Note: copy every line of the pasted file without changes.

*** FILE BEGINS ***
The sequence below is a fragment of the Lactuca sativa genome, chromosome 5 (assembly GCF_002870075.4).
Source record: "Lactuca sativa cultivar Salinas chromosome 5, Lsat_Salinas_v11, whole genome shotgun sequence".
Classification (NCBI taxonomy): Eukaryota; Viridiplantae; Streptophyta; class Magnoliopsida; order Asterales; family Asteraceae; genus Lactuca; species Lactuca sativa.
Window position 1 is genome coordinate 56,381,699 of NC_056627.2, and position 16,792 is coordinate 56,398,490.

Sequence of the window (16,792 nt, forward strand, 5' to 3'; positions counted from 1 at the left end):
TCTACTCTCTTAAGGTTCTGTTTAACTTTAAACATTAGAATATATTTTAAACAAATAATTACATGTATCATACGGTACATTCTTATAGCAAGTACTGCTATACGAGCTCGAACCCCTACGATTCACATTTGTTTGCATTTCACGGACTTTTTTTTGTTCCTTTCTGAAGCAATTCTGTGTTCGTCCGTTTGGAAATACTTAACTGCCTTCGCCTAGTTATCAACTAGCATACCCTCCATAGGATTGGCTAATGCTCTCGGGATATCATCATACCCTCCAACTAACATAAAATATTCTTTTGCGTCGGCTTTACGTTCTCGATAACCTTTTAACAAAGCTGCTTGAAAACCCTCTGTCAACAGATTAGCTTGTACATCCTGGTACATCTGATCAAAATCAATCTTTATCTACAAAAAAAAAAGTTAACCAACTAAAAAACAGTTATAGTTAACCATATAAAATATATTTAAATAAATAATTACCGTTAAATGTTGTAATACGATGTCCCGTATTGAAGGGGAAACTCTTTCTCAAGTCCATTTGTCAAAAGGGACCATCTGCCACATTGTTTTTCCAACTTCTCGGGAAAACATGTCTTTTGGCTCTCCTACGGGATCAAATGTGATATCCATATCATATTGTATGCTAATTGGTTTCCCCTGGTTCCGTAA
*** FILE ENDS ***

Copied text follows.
The sequence below is a fragment of the Lactuca sativa genome, chromosome 5 (assembly GCF_002870075.4).
Source record: "Lactuca sativa cultivar Salinas chromosome 5, Lsat_Salinas_v11, whole genome shotgun sequence".
Classification (NCBI taxonomy): Eukaryota; Viridiplantae; Streptophyta; class Magnoliopsida; order Asterales; family Asteraceae; genus Lactuca; species Lactuca sativa.
Window position 1 is genome coordinate 56,381,699 of NC_056627.2, and position 16,792 is coordinate 56,398,490.

Sequence of the window (16,792 nt, forward strand, 5' to 3'; positions counted from 1 at the left end):
TCTACTCTCTTAAGGTTCTGTTTAACTTTAAACATTAGAATATATTTTAAACAAATAATTACATGTATCATACGGTACATTCTTATAGCAAGTACTGCTATACGAGCTCGAACCCCTACGATTCACATTTGTTTGCATTTCACGGACTTTTTTTTGTTCCTTTCTGAAGCAATTCTGTGTTCGTCCGTTTGGAAATACTTAACTGCCTTCGCCTAGTTATCAACTAGCATACCCTCCATAGGATTGGCTAATGCTCTCGGGATATCATCATACCCTCCAACTAACATAAAATATTCTTTTGCGTCGGCTTTACGTTCTCGATAACCTTTTAACAAAGCTGCTTGAAAACCCTCTGTCAACAGATTAGCTTGTACATCCTGGTACATCTGATCAAAATCAATCTTTATCTACAAAAAAAAAAGTTAACCAACTAAAAAACAGTTATAGTTAACCATATAAAATATATTTAAATAAATAATTACCGTTAAATGTTGTAATACGATGTCCCGTATTGAAGGGGAAACTCTTTCTCAAGTCCATTTGTCAAAAGGGACCATCTGCCACATTGTTTTTCCAACTTCTCGGGAAAACATGTCTTTTGGCTCTCCTACGGGATCAAATGTGATATCCATATCATATTGTATGCTAATTGGTTTCCCCTGGTTCCGTAA